Yauch's passing is really the first celebrity death to affect me this intensely. When Kurt Cobain committed suicide, I was listening to Nirvana, but I was very young and didn't quite grasp the impact they had made on the music business. Joe Strummer's death struck a chord with me, but I had just started getting really into The Clash and unfortunately hadn't yet discovered The Mescaleros, so while I had a huge mourning period over Strummer, I can't say that I was as deeply moved by this as I was by MCA. I wasn't a huge Michael Jackson or Whitney Houston fan, either- I was more shocked than saddened by those, since no one seemed to see them coming.
The closest I've come to a great depression over the demise of a music industry powerhouse was when Malcolm McLaren lost his battle with mesothelioma in 2010. Not only was he an artist in his own right, as well as one of the most famous music managers of all time, but he was one of my idols in the marketing world, and it took me a while to get over that one, especially when his death went largely ignored and People Magazine awarded their cover to Justin Bieber that week (again with this clown?).
I first found out that Yauch had died from a text from my brother early Friday morning, and after that, I couldn't go thirty seconds without getting some sort of multimedia update from one of my friends- everyone in my life knows what a colossal Beastie Boys fan I am. They're my favorite artists to come out of New York and one of my top ten bands in general. When George Harrison passed on I remember my dad telling me that he felt as if he had lost a friend, and I knew at that moment what he had meant. I was stunned and devastated.
|I've been wearing this shirt all weekend. Yes, I washed it repeatedly.|
Beastie Boys are a rare commodity in that even if you don't like rap or hip-hop, there is at least one Beastie Boys song that you know all the words to. All their videos are great and hysterically funny. They started out as a joke- three white Jewish boys from Brooklyn (part of why I love them so much) writing songs about partying and girls (see: "Fight For Your Right" and "Girls") who now fight for freedom for Tibet and equal rights for women and are recent inductees to the Rock and Roll Hall of Fame.
|And they're Mets fans!!!|
Their original line-up formed when the Boys were 17 years old and never changed, and at this year's Rock and Roll Hall of Fame ceremony, Mike D and Adrock read a speech on MCA's behalf, since he was too sick to attend. This despairing news was overshadowed by Axl Rose acting like an asshole.
Adam Yauch, besides being 1/3 of one of the best of anything New York City has ever produced (after me, of course), was also fairly accomplished in other forms of media. Under the moniker Nathanial Hornblower, he directed some of Beastie Boys' more iconic videos, including "Body Movin," "So Watcha Want," and "Intergalactic." Under his actual name, Yauch put out "Make Some Noise," a half-hour extended remake of "Fight For Your Right" with Danny McBride, Seth Rogen and Elijah Wood (FRODO!) facing off against "future" Beastie Boys played by Will Ferrell, John C. Reilly and Jack Black. The video includes some epic cameos and is one of the greatest things I've ever seen.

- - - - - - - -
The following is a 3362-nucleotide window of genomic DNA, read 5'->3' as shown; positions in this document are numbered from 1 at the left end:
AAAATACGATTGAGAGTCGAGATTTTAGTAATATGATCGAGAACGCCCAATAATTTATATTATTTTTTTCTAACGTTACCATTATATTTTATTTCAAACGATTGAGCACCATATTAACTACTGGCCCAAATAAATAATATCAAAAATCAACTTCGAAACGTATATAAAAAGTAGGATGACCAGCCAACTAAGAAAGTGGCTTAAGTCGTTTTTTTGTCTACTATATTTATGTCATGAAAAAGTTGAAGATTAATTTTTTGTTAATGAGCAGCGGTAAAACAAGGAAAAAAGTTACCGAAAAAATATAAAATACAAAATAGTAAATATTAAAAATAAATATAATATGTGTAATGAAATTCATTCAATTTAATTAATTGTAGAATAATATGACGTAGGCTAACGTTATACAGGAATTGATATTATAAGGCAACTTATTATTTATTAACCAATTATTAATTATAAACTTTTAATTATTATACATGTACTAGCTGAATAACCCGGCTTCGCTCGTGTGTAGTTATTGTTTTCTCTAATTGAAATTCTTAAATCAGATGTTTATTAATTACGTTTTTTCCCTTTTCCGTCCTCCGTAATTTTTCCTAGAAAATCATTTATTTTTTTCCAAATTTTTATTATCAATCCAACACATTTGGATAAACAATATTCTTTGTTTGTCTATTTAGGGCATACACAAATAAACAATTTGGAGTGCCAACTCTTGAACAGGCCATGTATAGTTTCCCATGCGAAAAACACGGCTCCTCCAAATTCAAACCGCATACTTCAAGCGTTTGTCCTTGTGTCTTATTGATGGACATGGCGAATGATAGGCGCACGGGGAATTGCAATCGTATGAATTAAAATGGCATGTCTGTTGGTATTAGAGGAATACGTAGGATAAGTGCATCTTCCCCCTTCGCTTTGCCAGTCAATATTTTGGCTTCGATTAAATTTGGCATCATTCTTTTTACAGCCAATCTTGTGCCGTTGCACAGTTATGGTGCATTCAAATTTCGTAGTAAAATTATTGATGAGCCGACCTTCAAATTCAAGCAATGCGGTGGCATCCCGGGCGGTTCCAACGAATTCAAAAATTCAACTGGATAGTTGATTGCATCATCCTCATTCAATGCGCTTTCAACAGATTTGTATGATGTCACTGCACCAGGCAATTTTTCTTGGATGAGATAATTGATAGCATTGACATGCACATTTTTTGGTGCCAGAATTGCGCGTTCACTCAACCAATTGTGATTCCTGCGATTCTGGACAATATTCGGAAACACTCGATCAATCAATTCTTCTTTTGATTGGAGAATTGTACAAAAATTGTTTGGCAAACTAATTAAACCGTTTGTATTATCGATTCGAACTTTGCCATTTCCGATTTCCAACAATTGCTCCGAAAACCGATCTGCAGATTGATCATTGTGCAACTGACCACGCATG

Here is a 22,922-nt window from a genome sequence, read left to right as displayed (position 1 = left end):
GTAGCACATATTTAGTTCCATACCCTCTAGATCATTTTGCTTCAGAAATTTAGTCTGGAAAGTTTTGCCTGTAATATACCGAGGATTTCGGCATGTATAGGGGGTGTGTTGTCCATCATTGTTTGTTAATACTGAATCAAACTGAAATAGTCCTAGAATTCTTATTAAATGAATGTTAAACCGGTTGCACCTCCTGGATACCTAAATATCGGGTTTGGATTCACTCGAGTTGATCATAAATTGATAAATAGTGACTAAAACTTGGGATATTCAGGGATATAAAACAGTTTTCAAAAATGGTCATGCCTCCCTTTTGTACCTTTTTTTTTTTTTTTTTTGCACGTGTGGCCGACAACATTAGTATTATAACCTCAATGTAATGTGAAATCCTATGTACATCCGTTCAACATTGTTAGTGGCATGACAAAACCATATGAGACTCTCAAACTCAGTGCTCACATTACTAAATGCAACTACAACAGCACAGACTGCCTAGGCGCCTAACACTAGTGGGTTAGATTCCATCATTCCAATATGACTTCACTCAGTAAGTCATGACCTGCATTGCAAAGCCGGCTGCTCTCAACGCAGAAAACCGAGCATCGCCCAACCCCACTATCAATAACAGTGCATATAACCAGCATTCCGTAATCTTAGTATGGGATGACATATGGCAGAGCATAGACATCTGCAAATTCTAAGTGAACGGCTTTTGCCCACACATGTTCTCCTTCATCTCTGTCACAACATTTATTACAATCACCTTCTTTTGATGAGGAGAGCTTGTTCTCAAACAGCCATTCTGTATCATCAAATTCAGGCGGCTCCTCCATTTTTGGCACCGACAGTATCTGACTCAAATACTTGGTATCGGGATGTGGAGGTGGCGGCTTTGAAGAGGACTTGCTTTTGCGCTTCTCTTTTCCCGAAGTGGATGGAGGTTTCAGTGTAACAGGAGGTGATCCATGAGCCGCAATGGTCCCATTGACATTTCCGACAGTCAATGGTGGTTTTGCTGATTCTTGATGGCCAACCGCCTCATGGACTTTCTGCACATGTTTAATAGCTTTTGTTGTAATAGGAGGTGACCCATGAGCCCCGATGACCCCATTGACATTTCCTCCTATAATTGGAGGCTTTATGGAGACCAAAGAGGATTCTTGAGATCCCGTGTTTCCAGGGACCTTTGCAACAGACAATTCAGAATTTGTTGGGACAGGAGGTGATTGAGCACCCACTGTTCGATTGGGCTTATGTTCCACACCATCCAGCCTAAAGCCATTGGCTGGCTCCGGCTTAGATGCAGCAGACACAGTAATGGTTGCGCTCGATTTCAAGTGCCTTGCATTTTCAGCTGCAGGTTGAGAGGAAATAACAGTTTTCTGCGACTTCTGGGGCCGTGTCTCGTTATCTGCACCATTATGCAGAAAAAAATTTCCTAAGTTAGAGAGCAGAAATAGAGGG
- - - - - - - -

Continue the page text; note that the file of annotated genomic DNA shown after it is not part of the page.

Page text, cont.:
Just as notable, Yauch was co-founder of Oscilloscope Pictures, a major independent film distribution company that released Yauch's own documentaries Awesome; I Fuckin' Shot That! and Gunnin' For That #1 Spot. Oscilloscope were also the driving force behind critically acclaimed films Wendy and Lucy, The Messenger, Exit Through the Gift Shop and 2012 festival and awards-season sweeper We Need To Talk About Kevin.
As well as Yauch's major contributions to both the music and film industries, he was also passionate about his fundraising and non-profit efforts. Beastie Boys were well-known for their accomplishments on behalf of Tibetan freedom and the New York women's disaster relief, and in the wake of September 11th, Yauch's Milarepa Fund, which was formed to promote awareness regarding injustice against Tibet, organized New Yorkers Against Violence. Proceeds from this benefit show went to New York Women's Foundation Disaster Relief Fund and NYANA- New York Association for New Americans- September 11th Fund for New Americans. In 1996, Milarepa produced the Tibetan Freedom Concert, which became the biggest benefit concert in the U.S. since Live Aid in 1985.
Adam Yauch will be sorely missed, both as Adam Yauch and MCA, by his family, his wife, his daughter, the remaining members of Beastie Boys, all facets of the entertainment communities and his legion of fierce and loyal fans. You can read his obit on the official Beastie Boys website here.
You can sleep now, MCA. Brooklyn has been found.